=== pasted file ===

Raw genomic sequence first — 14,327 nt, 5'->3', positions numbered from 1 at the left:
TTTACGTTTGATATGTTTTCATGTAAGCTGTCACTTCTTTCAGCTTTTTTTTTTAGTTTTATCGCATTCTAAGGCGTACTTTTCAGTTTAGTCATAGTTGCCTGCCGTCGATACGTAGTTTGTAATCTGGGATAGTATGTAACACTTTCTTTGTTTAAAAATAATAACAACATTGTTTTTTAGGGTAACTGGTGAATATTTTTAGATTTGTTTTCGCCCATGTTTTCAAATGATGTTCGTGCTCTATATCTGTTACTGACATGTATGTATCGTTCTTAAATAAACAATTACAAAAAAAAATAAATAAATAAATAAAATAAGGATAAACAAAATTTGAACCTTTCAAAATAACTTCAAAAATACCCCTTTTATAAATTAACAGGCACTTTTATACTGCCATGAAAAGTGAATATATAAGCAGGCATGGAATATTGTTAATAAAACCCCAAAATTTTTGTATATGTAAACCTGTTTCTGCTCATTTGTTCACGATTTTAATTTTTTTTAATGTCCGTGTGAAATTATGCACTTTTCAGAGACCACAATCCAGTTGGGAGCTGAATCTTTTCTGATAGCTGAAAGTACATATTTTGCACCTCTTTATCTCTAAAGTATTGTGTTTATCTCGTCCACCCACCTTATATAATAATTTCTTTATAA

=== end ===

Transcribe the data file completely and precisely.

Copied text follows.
Raw genomic sequence first — 14,327 nt, 5'->3', positions numbered from 1 at the left:
TTTACGTTTGATATGTTTTCATGTAAGCTGTCACTTCTTTCAGCTTTTTTTTTTAGTTTTATCGCATTCTAAGGCGTACTTTTCAGTTTAGTCATAGTTGCCTGCCGTCGATACGTAGTTTGTAATCTGGGATAGTATGTAACACTTTCTTTGTTTAAAAATAATAACAACATTGTTTTTTAGGGTAACTGGTGAATATTTTTAGATTTGTTTTCGCCCATGTTTTCAAATGATGTTCGTGCTCTATATCTGTTACTGACATGTATGTATCGTTCTTAAATAAACAATTACAAAAAAAAATAAATAAATAAATAAAATAAGGATAAACAAAATTTGAACCTTTCAAAATAACTTCAAAAATACCCCTTTTATAAATTAACAGGCACTTTTATACTGCCATGAAAAGTGAATATATAAGCAGGCATGGAATATTGTTAATAAAACCCCAAAATTTTTGTATATGTAAACCTGTTTCTGCTCATTTGTTCACGATTTTAATTTTTTTTAATGTCCGTGTGAAATTATGCACTTTTCAGAGACCACAATCCAGTTGGGAGCTGAATCTTTTCTGATAGCTGAAAGTACATATTTTGCACCTCTTTATCTCTAAAGTATTGTGTTTATCTCGTCCACCCACCTTATATAATAATTTCTTTATAA